The story with the Golden State Warriors all season long has been one of underachievement with dashes of brilliance thrown in. Though the Dubs are sixth in the West and Stephen Curry is a fringe MVP candidate, Golden State also hasn’t blown us away like many thought they would once they acquired Andre Iguodala in the offseason. There have been signs of potential greatness like the 10-game win streak and signature wins over some of the NBA’s elite teams, there have been just as many underwhelming moments to keep fans from dreaming too big.
Early in the season, the Warriors’ excellent defense quickly reaffirmed that the addition of Iggy could make all the difference in being a fun team to watch in the West and a team that could actually take the conference. Building on a surprising playoff run in 2013 wasn’t the goal; the ultimate destination in mind was the NBA Finals.
Saturday’s loss to the shorthanded San Antonio Spurs served as yet another reminder that the Warriors still aren’t a team to be feared in the Western Conference. You think the Spurs, the Oklahoma City Thunder, the Los Angeles Clippers or the Houston Rockets are seriously concerned about facing the Warriors in the first round? As the top teams in the conference, they’ll have home court advantage against a team that inconsistent to the point of frustration.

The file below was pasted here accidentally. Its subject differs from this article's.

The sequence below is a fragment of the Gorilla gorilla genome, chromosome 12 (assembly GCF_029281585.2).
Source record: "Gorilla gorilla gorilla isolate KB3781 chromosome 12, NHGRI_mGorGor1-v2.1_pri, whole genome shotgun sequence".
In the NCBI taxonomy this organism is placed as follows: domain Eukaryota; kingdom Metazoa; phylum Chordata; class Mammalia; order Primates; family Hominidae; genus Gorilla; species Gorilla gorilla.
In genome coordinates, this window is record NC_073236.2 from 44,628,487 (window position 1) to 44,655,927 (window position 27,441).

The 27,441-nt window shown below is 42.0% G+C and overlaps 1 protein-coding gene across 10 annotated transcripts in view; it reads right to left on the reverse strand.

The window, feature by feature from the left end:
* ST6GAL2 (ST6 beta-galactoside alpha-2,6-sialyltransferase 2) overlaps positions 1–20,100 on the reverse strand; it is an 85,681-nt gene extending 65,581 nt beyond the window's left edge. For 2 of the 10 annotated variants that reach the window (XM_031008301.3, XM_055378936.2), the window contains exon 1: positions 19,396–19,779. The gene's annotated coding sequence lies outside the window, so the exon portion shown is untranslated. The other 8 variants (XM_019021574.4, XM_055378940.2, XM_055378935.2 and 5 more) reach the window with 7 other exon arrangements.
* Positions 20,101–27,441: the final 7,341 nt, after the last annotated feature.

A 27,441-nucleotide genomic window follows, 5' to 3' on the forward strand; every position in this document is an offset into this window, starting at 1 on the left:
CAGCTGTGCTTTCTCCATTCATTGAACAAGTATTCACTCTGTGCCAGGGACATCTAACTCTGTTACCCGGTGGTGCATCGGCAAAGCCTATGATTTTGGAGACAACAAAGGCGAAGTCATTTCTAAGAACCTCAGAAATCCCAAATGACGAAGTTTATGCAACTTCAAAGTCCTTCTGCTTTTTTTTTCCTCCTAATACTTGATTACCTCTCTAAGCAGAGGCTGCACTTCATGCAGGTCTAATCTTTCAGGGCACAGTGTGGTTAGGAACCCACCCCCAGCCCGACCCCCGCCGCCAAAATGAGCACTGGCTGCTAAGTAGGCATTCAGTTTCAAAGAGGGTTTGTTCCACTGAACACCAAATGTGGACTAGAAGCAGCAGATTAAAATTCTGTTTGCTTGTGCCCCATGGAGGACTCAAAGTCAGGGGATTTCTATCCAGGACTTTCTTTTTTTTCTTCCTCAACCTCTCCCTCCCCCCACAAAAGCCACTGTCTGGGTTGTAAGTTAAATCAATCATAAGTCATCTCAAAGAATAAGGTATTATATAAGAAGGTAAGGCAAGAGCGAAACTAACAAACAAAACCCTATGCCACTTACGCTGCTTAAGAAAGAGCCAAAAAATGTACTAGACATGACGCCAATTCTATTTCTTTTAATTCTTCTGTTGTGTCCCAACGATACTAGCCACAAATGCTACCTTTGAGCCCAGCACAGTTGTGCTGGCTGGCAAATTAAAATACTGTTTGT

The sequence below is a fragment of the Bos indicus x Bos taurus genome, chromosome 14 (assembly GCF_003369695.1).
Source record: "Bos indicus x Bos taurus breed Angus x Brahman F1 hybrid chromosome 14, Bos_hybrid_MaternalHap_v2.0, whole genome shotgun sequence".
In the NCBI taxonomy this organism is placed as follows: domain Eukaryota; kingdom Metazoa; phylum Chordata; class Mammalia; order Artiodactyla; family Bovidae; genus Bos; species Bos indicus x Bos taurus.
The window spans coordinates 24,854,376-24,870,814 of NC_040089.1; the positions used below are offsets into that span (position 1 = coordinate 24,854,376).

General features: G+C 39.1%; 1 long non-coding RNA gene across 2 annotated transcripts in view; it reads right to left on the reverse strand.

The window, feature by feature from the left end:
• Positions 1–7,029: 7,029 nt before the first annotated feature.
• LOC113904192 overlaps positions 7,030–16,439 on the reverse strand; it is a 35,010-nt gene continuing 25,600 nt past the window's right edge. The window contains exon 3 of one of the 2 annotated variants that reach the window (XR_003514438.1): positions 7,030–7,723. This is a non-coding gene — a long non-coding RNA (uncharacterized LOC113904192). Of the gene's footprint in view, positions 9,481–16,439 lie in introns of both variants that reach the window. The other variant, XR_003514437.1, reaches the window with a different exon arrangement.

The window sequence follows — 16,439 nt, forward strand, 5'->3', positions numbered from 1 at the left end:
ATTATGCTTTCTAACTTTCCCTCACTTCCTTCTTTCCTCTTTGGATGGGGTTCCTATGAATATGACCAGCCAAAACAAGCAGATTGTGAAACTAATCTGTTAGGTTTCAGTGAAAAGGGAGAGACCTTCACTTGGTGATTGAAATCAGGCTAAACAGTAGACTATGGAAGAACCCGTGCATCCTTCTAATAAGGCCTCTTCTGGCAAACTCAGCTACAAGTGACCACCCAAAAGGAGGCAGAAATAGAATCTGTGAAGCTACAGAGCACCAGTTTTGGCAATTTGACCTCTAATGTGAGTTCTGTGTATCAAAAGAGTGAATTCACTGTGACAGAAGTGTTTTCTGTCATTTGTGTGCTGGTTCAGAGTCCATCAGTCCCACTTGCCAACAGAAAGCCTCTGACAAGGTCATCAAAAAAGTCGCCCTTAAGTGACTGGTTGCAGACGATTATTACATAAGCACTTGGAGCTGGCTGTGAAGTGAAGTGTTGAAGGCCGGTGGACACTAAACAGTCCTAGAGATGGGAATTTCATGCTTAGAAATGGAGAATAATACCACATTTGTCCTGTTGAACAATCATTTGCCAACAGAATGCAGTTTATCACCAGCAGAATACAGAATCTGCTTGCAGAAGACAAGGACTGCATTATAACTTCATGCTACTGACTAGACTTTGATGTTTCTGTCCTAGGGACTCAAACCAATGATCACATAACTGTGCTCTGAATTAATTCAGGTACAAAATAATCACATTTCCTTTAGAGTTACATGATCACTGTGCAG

Nobody can deny the Warriors are entertaining and talented. Curry is a delight to watch, David Lee is a regular walking double-double, the Splash Brothers are capable of going from zero to 160 at any given time and the Dubs have come back from down 15 points or more multiple times this season. They have a top ten defense, they’re in the top five in rebounding and they have the fifth best point differential (+4.5) in the West. But the Dubs have a long way to go to become true contenders and these problems aren’t readily fixable.
Golden State’s offense often flounders without Curry on the floor, even if the Warriors finally have a bench that Mark Jackson doesn’t have to be afraid of feeding minutes. Klay Thompson‘s inflated numbers and hot three-point shooting (41.3 percent) often overshadow his mediocre defense. Bogut and Iggy have both dealt with injury problems on and off all season, including the knee tendinitis that has kept him sidelined for the last two games.
If the playoffs roll around and the Warriors are fully healthy, they’ll be a much tougher unit. An epic Curry game will win you at least one playoff game and Golden State still has a semi-impressive record at home, going 23-12 at Oracle Arena so far this season. But losing to a Spurs team without Tim Duncan and Manu Ginobili on the floor is a pretty clear indicator of how this season will likely end for Golden State. Though plenty of teams have fallen prey to one of Gregg Popovich’s starless lineups over the years, most of the teams that haven’t are the ones that have realistic title hopes. As of right now, the Golden State Warriors don’t fit the mold.